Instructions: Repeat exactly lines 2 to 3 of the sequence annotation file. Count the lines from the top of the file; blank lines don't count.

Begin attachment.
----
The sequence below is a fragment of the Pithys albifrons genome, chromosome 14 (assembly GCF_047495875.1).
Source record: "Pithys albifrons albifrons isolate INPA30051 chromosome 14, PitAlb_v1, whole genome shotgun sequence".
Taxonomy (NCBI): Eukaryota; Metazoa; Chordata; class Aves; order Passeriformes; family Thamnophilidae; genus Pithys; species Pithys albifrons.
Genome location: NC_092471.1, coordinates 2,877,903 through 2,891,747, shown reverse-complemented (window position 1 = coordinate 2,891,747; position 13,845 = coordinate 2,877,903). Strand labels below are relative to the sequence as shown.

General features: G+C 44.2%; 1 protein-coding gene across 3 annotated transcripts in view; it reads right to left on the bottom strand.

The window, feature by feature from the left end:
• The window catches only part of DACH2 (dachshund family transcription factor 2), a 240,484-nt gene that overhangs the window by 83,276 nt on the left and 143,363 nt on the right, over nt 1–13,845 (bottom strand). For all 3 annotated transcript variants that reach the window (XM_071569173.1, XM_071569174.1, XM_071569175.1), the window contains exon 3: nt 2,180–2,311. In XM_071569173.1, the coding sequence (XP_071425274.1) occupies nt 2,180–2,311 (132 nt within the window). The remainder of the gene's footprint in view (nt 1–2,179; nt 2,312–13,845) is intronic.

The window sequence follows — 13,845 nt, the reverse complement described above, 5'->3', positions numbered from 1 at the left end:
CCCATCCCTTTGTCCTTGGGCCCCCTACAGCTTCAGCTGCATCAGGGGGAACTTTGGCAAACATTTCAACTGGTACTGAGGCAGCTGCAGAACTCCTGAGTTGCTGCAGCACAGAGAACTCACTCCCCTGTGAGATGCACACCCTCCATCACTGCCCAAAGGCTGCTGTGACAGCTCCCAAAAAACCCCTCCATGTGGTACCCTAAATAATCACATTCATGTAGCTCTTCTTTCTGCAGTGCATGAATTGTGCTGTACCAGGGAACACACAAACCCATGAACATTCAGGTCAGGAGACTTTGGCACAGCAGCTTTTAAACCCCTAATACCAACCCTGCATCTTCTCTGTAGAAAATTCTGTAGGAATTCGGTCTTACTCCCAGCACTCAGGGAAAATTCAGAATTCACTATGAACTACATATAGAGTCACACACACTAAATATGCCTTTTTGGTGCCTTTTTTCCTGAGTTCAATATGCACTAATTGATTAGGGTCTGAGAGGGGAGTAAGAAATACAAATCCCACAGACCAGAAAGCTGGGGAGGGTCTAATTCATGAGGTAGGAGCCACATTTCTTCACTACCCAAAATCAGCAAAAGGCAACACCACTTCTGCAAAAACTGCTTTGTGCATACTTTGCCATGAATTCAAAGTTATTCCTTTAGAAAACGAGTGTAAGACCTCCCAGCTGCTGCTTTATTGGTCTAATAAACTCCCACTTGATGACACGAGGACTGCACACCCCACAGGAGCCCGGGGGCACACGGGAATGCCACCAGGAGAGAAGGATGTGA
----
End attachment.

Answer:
Source record: "Pithys albifrons albifrons isolate INPA30051 chromosome 14, PitAlb_v1, whole genome shotgun sequence".
Taxonomy (NCBI): Eukaryota; Metazoa; Chordata; class Aves; order Passeriformes; family Thamnophilidae; genus Pithys; species Pithys albifrons.